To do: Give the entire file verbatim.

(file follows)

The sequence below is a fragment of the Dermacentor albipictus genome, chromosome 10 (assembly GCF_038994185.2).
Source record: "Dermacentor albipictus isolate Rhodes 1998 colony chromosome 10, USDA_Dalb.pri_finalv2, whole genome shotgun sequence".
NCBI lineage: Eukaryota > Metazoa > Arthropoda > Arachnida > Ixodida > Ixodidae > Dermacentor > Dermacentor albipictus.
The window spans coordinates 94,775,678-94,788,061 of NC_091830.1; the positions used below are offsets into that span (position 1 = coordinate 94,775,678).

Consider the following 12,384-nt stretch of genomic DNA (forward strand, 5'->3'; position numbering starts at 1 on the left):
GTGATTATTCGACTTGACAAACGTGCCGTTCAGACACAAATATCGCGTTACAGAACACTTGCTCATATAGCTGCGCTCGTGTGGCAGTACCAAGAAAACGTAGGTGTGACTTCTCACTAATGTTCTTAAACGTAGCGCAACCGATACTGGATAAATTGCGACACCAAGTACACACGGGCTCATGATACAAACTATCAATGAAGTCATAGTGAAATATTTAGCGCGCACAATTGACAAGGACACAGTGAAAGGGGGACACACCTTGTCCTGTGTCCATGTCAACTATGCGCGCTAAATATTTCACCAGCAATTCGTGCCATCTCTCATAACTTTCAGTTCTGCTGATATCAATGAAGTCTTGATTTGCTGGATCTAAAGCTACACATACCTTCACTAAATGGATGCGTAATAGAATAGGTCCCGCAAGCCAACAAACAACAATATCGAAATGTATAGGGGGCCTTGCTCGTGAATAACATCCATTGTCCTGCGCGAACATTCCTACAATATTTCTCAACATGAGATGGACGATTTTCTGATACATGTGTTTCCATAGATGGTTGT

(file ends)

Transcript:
The sequence below is a fragment of the Dermacentor albipictus genome, chromosome 10 (assembly GCF_038994185.2).
Source record: "Dermacentor albipictus isolate Rhodes 1998 colony chromosome 10, USDA_Dalb.pri_finalv2, whole genome shotgun sequence".
NCBI lineage: Eukaryota > Metazoa > Arthropoda > Arachnida > Ixodida > Ixodidae > Dermacentor > Dermacentor albipictus.
The window spans coordinates 94,775,678-94,788,061 of NC_091830.1; the positions used below are offsets into that span (position 1 = coordinate 94,775,678).

Consider the following 12,384-nt stretch of genomic DNA (forward strand, 5'->3'; position numbering starts at 1 on the left):
GTGATTATTCGACTTGACAAACGTGCCGTTCAGACACAAATATCGCGTTACAGAACACTTGCTCATATAGCTGCGCTCGTGTGGCAGTACCAAGAAAACGTAGGTGTGACTTCTCACTAATGTTCTTAAACGTAGCGCAACCGATACTGGATAAATTGCGACACCAAGTACACACGGGCTCATGATACAAACTATCAATGAAGTCATAGTGAAATATTTAGCGCGCACAATTGACAAGGACACAGTGAAAGGGGGACACACCTTGTCCTGTGTCCATGTCAACTATGCGCGCTAAATATTTCACCAGCAATTCGTGCCATCTCTCATAACTTTCAGTTCTGCTGATATCAATGAAGTCTTGATTTGCTGGATCTAAAGCTACACATACCTTCACTAAATGGATGCGTAATAGAATAGGTCCCGCAAGCCAACAAACAACAATATCGAAATGTATAGGGGGCCTTGCTCGTGAATAACATCCATTGTCCTGCGCGAACATTCCTACAATATTTCTCAACATGAGATGGACGATTTTCTGATACATGTGTTTCCATAGATGGTTGT